The next step in the battle over Proposition 22 and AB5 in California unfolds Tuesday in an appellate court.

What’s at stake is the ruling from August 2021 by an Alameda County Superior Court judge that Prop 22, which blocks the imposition of AB5 among gig drivers for companies such as Uber (NYSE: UBER), Lyft and DoorDash, is unconstitutional. 

That ruling by Judge Frank Roesch found that Prop 22 was unconstitutional because it conflicted with various aspects of the state’s workers’ compensation laws. But while the ruling overturned Prop 22, it also was stayed while the appeals process ran its course, meaning AB5 has been blocked from enforcement against gig driving companies.

The case on Prop 22, which pits individuals and unions against the state of California, will be heard in the 1st District Court of Appeals.

Prop 22 was solidly approved with 59% of the vote on Election Day 2020. The three aforementioned delivery companies poured a huge amount of money into the campaign, estimated by several news reports to be more than $200 million. 

Although independent contractor law AB5 was directed at a wide range of companies, its proponents and the Swiss cheese pattern of exemptions granted by the state Legislature made it clear that the two industries it was mostly targeting were gig drivers and trucking. And when Prop 22 went into effect, until AB5 was implemented in trucking in August through a series of court actions, it meant that the law was hitting other industries that hadn’t gotten a carve-out while the two industries AB5 had targeted — trucking and gig workers — were both exempt because of Prop 22 in the case of gig workers or an injunction in the case of trucking. 

Although Judge Roesch’s decision may have been found Prop 22 unconstitutional as a result of a conflict with aspects of the state’s workers’ compensation law, the counterargument that the groups appealing the decision are using is that the judge’s action illegally removed the general population — and their power of direct ballot initiative — from the equation.

In a conference call with reporters Monday, representatives of a pro-Prop 22 group called 

Protect App-Based Drivers and Services said the issue is not the specifics of the workers’ comp law but rather the ability of the population to legislate via the initiative process.

On the call, Kurt Oneto, an attorney with Nielsen Merksamer who describes himself on his law firm’s website as a specialist in the California ballot initiative process, said there have been earlier cases in which the state’s Supreme Court has said the state’s constitution grants the Legislature “plenary absolute authority” that also “includes the power of the voters.”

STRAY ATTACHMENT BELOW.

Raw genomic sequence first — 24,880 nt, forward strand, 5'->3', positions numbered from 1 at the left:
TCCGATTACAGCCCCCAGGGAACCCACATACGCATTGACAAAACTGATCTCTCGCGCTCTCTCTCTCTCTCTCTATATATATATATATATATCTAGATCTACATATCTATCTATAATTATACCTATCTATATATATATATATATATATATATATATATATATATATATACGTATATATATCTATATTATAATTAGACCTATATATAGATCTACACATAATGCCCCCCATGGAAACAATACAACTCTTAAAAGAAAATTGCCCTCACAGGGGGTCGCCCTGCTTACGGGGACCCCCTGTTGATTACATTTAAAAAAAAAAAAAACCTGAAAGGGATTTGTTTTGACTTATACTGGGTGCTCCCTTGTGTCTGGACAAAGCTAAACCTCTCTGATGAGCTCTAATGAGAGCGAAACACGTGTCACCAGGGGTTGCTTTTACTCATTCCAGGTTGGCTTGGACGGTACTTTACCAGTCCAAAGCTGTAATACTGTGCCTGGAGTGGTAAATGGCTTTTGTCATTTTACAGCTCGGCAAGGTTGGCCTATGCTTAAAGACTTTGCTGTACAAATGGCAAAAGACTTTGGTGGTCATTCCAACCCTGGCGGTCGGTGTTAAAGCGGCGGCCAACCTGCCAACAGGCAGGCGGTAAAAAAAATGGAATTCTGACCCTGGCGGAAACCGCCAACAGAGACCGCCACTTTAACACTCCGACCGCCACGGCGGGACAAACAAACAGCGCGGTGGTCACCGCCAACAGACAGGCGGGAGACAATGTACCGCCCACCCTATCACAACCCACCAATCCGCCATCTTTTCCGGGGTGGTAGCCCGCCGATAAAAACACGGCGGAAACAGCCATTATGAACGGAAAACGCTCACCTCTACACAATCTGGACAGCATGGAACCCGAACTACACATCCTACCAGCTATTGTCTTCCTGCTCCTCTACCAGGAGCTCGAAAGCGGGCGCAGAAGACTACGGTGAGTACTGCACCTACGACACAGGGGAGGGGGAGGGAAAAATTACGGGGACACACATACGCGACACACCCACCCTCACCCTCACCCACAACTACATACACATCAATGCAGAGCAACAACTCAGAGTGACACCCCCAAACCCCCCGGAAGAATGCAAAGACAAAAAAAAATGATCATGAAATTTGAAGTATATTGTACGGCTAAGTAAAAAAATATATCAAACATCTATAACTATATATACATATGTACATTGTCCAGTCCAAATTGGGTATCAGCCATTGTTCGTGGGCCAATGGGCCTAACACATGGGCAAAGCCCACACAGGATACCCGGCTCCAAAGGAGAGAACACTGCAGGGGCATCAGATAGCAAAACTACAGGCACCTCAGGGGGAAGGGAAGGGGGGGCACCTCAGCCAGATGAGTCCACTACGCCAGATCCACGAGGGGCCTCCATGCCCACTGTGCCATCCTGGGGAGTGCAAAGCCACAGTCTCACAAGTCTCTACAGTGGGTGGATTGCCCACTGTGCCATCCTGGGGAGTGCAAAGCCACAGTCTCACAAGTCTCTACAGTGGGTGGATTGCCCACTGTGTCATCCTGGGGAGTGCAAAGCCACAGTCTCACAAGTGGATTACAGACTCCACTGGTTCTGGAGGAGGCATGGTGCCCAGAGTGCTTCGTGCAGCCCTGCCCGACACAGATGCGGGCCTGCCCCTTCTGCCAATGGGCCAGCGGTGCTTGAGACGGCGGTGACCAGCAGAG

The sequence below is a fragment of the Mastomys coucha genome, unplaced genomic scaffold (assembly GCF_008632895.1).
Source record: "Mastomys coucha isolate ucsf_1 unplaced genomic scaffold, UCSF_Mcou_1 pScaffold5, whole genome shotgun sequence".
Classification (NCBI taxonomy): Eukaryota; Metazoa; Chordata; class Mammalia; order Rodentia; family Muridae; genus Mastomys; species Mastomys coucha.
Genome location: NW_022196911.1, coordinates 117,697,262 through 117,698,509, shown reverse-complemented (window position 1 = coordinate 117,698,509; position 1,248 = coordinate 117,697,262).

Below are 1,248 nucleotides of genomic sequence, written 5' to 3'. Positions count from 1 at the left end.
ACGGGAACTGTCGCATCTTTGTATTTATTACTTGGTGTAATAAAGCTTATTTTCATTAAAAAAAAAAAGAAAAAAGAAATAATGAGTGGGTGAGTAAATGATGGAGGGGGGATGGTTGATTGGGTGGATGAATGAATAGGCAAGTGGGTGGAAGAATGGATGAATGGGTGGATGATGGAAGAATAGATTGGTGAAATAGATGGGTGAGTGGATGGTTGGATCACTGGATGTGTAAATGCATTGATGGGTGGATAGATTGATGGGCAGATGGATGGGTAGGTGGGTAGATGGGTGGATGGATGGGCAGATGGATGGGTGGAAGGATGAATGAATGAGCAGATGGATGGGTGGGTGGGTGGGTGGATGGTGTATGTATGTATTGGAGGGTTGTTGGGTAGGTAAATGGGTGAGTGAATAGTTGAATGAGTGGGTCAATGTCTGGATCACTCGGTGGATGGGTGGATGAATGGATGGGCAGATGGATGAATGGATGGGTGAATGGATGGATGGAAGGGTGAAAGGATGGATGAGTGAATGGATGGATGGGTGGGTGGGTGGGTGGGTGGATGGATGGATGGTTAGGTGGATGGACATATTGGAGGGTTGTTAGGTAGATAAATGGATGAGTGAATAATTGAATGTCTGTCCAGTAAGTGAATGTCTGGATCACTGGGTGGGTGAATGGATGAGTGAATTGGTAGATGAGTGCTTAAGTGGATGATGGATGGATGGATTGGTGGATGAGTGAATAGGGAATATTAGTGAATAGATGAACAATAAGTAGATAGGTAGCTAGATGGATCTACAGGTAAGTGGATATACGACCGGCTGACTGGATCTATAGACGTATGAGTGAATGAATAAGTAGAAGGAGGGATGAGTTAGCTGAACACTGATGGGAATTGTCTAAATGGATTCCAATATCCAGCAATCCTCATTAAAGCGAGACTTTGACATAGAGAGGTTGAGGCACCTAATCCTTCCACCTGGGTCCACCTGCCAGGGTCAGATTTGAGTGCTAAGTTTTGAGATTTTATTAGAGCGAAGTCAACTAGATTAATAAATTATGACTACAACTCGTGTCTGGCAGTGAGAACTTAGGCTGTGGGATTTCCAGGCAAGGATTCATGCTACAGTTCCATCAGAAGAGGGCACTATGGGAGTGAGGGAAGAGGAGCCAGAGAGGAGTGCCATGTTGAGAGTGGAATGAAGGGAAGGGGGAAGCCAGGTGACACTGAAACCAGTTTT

State Attorney General Rob Bonta is the lead defendant in the case that led to the decision by Judge Roesch. Bonta opposed Prop 22 when it was on the ballot and before he was attorney general. But as attorney general now, he is the lead defendant, as it is the state’s initiative process that was targeted in the lawsuit filed by several individuals and unions and which prevailed at the lower court level.



Bonta’s office, in a brief filed more than a year ago, said Prop 22, “like any ballot initiative, is presumed to be valid. As our Supreme Court has described, the right of initiative is ‘one of the most precious rights of our democratic process,’ and thus the courts must ‘jealously guard’ and liberally construe this right.”

On the media conference call, two gig drivers were brought on to offer their own tales of how gig work has enabled them more flexibility in their personal lives and other professional pursuits. 

Asked if these stories are germane to the legal argument, Oneto said briefs submitted in the case do include similar personal testimonies. “These arguments have been briefed and are before the court, and we hope they will take that into account,” he said.

AB5 is a law passed by the California Legislature and signed by Gov. Gavin Newsom in 2019 that sets the ABC test as the key factors for determining whether a worker is independent or should be considered an employee. The ABC test is seen as leaning heavily toward deciding a worker should be considered an employee.

The ABC test says a worker can be considered independent if:

  • The worker is free from the control and direction of the hiring entity in connection with the performance of the work, both under the contract for the performance of the work and in fact.
  • The worker performs work that is outside the usual course of the hiring entity’s business. 
  • The worker is customarily engaged in an independently established trade, occupation or business of the same nature as that involved in the work performed.

The B prong is the part of the ABC test that is considered most problematic for the trucking industry, given the number of trucking companies that hire independent owner-operators to haul freight.

More articles by John Kingston

New AB5 case calendar means no California trucking injunction until May, if ever

Massachusetts court rejects Uber and Lyft-backed effort to keep gig workers independent

Truck transportation jobs move little in November but trend still upward

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